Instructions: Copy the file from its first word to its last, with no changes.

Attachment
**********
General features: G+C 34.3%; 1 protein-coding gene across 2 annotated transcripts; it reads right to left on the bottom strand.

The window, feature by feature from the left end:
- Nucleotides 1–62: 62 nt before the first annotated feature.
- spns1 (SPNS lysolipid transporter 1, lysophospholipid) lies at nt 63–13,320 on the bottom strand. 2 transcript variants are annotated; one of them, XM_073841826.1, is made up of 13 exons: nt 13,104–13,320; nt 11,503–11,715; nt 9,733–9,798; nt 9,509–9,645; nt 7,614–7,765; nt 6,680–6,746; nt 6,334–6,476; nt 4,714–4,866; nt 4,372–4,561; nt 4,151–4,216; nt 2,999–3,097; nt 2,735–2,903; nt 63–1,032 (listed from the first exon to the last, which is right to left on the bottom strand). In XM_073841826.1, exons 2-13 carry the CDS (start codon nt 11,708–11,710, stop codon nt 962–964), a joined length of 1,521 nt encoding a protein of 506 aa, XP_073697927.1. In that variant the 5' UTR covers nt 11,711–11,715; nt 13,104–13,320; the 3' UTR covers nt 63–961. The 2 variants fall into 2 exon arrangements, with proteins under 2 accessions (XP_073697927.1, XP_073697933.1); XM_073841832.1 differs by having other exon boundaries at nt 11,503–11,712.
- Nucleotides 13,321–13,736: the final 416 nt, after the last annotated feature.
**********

General features: G+C 34.3%; 1 protein-coding gene across 2 annotated transcripts; it reads right to left on the bottom strand.

The window, feature by feature from the left end:
- Nucleotides 1–62: 62 nt before the first annotated feature.
- spns1 (SPNS lysolipid transporter 1, lysophospholipid) lies at nt 63–13,320 on the bottom strand. 2 transcript variants are annotated; one of them, XM_073841826.1, is made up of 13 exons: nt 13,104–13,320; nt 11,503–11,715; nt 9,733–9,798; nt 9,509–9,645; nt 7,614–7,765; nt 6,680–6,746; nt 6,334–6,476; nt 4,714–4,866; nt 4,372–4,561; nt 4,151–4,216; nt 2,999–3,097; nt 2,735–2,903; nt 63–1,032 (listed from the first exon to the last, which is right to left on the bottom strand). In XM_073841826.1, exons 2-13 carry the CDS (start codon nt 11,708–11,710, stop codon nt 962–964), a joined length of 1,521 nt encoding a protein of 506 aa, XP_073697927.1. In that variant the 5' UTR covers nt 11,711–11,715; nt 13,104–13,320; the 3' UTR covers nt 63–961. The 2 variants fall into 2 exon arrangements, with proteins under 2 accessions (XP_073697927.1, XP_073697933.1); XM_073841832.1 differs by having other exon boundaries at nt 11,503–11,712.
- Nucleotides 13,321–13,736: the final 416 nt, after the last annotated feature.